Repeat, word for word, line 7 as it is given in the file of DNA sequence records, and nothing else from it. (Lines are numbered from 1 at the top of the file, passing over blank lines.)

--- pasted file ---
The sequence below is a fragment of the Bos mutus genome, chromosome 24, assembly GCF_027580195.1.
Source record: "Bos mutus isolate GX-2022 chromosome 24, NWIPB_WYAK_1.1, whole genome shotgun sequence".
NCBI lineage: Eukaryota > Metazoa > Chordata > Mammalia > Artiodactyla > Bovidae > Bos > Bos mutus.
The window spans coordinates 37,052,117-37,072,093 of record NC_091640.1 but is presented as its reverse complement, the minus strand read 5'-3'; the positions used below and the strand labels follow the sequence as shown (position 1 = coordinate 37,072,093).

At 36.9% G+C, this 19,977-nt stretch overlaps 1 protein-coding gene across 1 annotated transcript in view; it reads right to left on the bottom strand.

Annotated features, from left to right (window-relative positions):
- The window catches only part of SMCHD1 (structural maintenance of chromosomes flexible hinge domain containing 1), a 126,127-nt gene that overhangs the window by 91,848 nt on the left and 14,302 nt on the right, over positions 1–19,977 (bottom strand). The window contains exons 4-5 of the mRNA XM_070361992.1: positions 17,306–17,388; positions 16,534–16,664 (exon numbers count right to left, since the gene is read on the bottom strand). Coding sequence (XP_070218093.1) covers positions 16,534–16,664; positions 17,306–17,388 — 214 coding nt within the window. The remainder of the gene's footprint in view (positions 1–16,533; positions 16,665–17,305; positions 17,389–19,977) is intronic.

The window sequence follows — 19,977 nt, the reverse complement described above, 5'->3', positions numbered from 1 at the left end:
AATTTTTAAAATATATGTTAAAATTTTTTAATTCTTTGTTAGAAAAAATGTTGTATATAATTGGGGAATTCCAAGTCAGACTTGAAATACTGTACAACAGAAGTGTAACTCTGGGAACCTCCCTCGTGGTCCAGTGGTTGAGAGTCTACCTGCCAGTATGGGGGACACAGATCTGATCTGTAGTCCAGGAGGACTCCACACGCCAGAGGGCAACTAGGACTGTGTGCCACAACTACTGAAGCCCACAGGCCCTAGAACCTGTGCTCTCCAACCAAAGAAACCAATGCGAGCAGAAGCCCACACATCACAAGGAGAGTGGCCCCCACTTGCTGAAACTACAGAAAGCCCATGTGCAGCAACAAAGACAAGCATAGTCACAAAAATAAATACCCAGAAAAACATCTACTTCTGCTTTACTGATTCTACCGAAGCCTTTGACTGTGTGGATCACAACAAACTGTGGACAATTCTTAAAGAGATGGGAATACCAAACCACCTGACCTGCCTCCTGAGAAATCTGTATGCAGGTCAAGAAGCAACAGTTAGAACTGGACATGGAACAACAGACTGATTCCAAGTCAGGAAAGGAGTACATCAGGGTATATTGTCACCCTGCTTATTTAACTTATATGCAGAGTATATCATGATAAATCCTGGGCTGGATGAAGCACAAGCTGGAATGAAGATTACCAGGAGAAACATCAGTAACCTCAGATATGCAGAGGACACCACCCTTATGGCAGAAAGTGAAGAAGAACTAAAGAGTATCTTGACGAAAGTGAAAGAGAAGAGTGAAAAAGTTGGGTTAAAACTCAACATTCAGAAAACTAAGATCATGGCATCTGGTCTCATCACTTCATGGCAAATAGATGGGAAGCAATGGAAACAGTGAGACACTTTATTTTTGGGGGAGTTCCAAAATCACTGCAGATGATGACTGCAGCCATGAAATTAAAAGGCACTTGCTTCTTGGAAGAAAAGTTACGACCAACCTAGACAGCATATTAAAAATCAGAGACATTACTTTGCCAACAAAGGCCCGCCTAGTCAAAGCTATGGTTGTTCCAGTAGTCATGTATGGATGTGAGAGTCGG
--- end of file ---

- The window catches only part of SMCHD1 (structural maintenance of chromosomes flexible hinge domain containing 1), a 126,127-nt gene that overhangs the window by 91,848 nt on the left and 14,302 nt on the right, over positions 1–19,977 (bottom strand). The window contains exons 4-5 of the mRNA XM_070361992.1: positions 17,306–17,388; positions 16,534–16,664 (exon numbers count right to left, since the gene is read on the bottom strand). Coding sequence (XP_070218093.1) covers positions 16,534–16,664; positions 17,306–17,388 — 214 coding nt within the window. The remainder of the gene's footprint in view (positions 1–16,533; positions 16,665–17,305; positions 17,389–19,977) is intronic.